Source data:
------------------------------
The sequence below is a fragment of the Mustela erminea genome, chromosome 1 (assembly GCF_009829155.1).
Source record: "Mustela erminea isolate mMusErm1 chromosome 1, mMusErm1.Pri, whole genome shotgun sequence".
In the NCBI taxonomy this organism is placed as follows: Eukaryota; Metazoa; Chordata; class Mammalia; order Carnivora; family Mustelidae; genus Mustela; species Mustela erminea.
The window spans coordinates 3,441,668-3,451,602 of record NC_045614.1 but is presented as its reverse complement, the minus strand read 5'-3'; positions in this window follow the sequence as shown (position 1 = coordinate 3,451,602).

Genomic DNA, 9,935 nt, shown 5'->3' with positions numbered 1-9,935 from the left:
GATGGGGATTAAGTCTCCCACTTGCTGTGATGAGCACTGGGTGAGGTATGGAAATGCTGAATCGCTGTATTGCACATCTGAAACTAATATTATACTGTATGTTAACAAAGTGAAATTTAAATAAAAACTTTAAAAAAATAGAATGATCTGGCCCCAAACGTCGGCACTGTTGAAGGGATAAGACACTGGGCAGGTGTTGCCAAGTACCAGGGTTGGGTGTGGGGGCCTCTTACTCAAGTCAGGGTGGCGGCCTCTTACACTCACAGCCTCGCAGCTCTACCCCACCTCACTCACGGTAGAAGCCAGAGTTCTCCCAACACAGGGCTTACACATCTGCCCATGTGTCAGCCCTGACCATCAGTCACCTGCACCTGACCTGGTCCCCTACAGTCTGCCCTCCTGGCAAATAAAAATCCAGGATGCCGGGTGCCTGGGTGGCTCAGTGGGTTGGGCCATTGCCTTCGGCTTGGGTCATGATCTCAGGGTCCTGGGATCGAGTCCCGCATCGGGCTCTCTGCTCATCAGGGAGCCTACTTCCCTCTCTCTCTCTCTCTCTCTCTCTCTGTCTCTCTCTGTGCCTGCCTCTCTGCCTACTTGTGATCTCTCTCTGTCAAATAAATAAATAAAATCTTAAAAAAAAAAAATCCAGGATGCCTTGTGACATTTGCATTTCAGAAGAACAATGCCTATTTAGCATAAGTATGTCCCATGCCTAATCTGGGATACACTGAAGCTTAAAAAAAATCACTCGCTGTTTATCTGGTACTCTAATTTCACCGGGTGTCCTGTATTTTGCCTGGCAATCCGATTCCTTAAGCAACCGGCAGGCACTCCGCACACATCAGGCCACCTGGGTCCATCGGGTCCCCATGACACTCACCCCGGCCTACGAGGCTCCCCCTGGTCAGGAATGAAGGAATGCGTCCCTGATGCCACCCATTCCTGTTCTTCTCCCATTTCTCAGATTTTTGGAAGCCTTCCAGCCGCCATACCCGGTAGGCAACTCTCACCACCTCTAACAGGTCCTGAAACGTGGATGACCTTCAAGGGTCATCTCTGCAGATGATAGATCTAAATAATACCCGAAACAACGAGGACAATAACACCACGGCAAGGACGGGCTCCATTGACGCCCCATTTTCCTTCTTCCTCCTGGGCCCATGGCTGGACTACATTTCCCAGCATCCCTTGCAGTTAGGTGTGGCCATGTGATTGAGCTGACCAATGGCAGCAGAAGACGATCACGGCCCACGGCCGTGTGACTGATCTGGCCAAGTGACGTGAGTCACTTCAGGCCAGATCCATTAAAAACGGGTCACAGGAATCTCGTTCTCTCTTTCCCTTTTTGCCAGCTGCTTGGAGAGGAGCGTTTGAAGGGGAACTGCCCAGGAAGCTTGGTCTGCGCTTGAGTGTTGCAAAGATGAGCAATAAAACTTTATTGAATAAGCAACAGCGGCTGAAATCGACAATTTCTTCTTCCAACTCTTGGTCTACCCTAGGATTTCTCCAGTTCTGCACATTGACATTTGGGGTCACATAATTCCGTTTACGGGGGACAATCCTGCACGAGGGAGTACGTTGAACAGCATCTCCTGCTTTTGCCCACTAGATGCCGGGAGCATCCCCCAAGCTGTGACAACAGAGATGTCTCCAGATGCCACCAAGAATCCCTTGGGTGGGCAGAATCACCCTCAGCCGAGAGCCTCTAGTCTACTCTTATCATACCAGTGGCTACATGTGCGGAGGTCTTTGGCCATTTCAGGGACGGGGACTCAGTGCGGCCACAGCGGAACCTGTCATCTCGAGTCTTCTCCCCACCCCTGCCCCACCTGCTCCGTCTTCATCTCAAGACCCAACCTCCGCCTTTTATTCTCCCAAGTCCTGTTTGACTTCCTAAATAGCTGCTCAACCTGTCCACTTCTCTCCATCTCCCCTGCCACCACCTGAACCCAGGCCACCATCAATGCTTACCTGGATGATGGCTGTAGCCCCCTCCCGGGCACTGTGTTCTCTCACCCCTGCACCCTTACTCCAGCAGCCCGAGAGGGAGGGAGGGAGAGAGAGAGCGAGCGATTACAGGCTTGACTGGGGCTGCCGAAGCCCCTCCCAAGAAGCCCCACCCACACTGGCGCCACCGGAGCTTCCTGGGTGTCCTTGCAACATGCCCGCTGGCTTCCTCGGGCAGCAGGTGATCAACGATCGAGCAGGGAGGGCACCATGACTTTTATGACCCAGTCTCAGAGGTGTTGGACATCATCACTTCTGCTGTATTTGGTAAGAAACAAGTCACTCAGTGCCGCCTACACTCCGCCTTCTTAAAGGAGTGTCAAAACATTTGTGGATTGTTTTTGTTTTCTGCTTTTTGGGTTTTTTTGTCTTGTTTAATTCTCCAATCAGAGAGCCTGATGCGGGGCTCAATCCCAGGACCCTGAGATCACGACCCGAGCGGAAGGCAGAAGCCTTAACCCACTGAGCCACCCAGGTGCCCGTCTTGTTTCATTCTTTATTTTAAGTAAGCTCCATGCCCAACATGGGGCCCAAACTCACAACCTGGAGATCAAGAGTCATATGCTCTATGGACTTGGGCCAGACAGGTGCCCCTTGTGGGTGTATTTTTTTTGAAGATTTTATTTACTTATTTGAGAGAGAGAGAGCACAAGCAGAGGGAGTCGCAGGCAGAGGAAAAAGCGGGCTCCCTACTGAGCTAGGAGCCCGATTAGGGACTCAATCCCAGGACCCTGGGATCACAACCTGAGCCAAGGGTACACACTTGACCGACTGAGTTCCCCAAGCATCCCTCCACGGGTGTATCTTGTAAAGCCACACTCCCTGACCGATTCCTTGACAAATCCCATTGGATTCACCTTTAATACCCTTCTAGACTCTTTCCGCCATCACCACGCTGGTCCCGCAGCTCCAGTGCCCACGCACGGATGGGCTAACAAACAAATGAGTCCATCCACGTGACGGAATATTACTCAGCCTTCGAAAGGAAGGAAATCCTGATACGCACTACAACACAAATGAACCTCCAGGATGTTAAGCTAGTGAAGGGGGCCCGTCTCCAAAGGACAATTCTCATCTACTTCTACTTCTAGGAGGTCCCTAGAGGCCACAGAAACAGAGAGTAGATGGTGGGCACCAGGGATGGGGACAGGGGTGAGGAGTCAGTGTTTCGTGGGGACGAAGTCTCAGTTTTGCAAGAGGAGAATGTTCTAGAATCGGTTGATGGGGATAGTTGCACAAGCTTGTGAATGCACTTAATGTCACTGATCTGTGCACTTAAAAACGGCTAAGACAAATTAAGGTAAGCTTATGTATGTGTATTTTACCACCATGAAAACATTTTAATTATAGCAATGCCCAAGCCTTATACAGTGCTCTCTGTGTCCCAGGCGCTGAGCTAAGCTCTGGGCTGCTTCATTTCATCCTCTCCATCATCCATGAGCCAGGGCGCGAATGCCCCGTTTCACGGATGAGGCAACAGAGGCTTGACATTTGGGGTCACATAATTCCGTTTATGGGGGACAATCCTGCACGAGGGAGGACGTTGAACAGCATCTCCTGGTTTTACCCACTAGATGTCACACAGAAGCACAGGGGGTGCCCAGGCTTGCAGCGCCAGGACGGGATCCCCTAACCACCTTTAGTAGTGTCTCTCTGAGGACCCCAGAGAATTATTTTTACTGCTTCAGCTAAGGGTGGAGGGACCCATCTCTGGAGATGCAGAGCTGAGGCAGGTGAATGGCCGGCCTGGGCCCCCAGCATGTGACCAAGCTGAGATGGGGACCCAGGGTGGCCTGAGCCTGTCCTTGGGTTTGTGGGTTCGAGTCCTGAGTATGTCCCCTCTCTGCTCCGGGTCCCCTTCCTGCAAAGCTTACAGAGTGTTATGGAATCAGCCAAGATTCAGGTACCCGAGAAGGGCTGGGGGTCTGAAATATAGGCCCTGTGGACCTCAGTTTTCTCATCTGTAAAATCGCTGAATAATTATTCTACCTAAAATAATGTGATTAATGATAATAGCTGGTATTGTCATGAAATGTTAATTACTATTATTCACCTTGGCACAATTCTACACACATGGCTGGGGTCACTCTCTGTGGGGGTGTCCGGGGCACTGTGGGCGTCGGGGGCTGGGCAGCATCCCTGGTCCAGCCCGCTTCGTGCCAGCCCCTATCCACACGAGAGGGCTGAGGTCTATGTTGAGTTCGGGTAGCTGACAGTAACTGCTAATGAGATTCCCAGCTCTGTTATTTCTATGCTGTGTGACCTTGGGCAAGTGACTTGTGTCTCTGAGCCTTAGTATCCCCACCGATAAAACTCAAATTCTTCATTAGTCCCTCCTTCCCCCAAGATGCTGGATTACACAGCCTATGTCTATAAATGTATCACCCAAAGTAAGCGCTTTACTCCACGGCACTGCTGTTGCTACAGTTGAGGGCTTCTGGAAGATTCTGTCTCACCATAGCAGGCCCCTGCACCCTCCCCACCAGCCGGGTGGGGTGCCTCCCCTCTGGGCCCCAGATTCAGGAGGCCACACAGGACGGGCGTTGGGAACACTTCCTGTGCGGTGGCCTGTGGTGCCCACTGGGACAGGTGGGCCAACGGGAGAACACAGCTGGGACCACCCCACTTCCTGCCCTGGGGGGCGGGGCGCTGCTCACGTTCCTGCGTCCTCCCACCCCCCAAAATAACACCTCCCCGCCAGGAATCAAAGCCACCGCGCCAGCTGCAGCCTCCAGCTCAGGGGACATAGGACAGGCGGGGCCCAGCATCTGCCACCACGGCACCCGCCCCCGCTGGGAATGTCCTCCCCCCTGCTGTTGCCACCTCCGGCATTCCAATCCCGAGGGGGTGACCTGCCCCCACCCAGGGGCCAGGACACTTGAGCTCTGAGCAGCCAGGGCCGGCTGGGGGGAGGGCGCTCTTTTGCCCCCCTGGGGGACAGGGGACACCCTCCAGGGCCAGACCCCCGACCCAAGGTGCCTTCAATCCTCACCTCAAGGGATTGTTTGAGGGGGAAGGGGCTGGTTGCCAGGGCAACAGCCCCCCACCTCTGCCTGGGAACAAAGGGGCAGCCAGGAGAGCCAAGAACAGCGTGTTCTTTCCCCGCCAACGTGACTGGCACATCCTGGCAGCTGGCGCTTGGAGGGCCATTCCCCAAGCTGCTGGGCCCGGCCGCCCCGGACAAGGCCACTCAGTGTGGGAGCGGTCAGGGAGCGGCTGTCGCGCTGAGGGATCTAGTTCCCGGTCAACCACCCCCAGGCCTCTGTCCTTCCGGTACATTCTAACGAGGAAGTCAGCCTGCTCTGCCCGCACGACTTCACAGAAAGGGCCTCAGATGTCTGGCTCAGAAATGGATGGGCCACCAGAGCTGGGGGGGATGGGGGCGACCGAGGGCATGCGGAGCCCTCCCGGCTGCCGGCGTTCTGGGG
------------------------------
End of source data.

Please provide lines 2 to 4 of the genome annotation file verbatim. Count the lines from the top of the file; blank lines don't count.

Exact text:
Source record: "Mustela erminea isolate mMusErm1 chromosome 1, mMusErm1.Pri, whole genome shotgun sequence".
In the NCBI taxonomy this organism is placed as follows: Eukaryota; Metazoa; Chordata; class Mammalia; order Carnivora; family Mustelidae; genus Mustela; species Mustela erminea.
The window spans coordinates 3,441,668-3,451,602 of record NC_045614.1 but is presented as its reverse complement, the minus strand read 5'-3'; positions in this window follow the sequence as shown (position 1 = coordinate 3,451,602).